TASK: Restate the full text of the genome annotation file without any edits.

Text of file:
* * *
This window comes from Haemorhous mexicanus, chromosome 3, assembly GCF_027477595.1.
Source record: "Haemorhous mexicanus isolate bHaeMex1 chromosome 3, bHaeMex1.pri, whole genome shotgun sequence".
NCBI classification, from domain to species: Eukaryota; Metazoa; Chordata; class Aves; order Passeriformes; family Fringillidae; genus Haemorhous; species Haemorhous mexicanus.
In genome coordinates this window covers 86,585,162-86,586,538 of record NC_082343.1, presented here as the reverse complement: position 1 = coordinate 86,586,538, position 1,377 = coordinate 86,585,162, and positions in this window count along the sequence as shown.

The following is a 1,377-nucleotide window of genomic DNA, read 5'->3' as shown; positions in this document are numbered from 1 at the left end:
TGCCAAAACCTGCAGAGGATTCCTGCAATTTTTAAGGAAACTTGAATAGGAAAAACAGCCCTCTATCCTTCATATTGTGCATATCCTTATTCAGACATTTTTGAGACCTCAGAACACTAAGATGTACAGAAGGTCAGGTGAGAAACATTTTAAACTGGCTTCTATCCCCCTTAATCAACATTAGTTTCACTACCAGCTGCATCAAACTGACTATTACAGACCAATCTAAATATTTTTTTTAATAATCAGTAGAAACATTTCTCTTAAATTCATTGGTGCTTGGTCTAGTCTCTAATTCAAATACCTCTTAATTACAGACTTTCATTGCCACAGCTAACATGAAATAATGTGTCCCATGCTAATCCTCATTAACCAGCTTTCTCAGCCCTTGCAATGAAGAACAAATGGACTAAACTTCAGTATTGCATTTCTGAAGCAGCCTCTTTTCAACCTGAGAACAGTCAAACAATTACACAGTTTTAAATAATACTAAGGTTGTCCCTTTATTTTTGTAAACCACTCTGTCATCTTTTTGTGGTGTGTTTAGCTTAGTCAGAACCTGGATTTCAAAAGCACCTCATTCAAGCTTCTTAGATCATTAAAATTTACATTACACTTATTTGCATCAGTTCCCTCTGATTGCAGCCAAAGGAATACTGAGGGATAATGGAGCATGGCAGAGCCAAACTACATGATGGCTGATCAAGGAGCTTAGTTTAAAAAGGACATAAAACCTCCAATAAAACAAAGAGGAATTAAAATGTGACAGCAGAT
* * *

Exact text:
This window comes from Haemorhous mexicanus, chromosome 3, assembly GCF_027477595.1.
Source record: "Haemorhous mexicanus isolate bHaeMex1 chromosome 3, bHaeMex1.pri, whole genome shotgun sequence".
NCBI classification, from domain to species: Eukaryota; Metazoa; Chordata; class Aves; order Passeriformes; family Fringillidae; genus Haemorhous; species Haemorhous mexicanus.
In genome coordinates this window covers 86,585,162-86,586,538 of record NC_082343.1, presented here as the reverse complement: position 1 = coordinate 86,586,538, position 1,377 = coordinate 86,585,162, and positions in this window count along the sequence as shown.

The following is a 1,377-nucleotide window of genomic DNA, read 5'->3' as shown; positions in this document are numbered from 1 at the left end:
TGCCAAAACCTGCAGAGGATTCCTGCAATTTTTAAGGAAACTTGAATAGGAAAAACAGCCCTCTATCCTTCATATTGTGCATATCCTTATTCAGACATTTTTGAGACCTCAGAACACTAAGATGTACAGAAGGTCAGGTGAGAAACATTTTAAACTGGCTTCTATCCCCCTTAATCAACATTAGTTTCACTACCAGCTGCATCAAACTGACTATTACAGACCAATCTAAATATTTTTTTTAATAATCAGTAGAAACATTTCTCTTAAATTCATTGGTGCTTGGTCTAGTCTCTAATTCAAATACCTCTTAATTACAGACTTTCATTGCCACAGCTAACATGAAATAATGTGTCCCATGCTAATCCTCATTAACCAGCTTTCTCAGCCCTTGCAATGAAGAACAAATGGACTAAACTTCAGTATTGCATTTCTGAAGCAGCCTCTTTTCAACCTGAGAACAGTCAAACAATTACACAGTTTTAAATAATACTAAGGTTGTCCCTTTATTTTTGTAAACCACTCTGTCATCTTTTTGTGGTGTGTTTAGCTTAGTCAGAACCTGGATTTCAAAAGCACCTCATTCAAGCTTCTTAGATCATTAAAATTTACATTACACTTATTTGCATCAGTTCCCTCTGATTGCAGCCAAAGGAATACTGAGGGATAATGGAGCATGGCAGAGCCAAACTACATGATGGCTGATCAAGGAGCTTAGTTTAAAAAGGACATAAAACCTCCAATAAAACAAAGAGGAATTAAAATGTGACAGCAGAT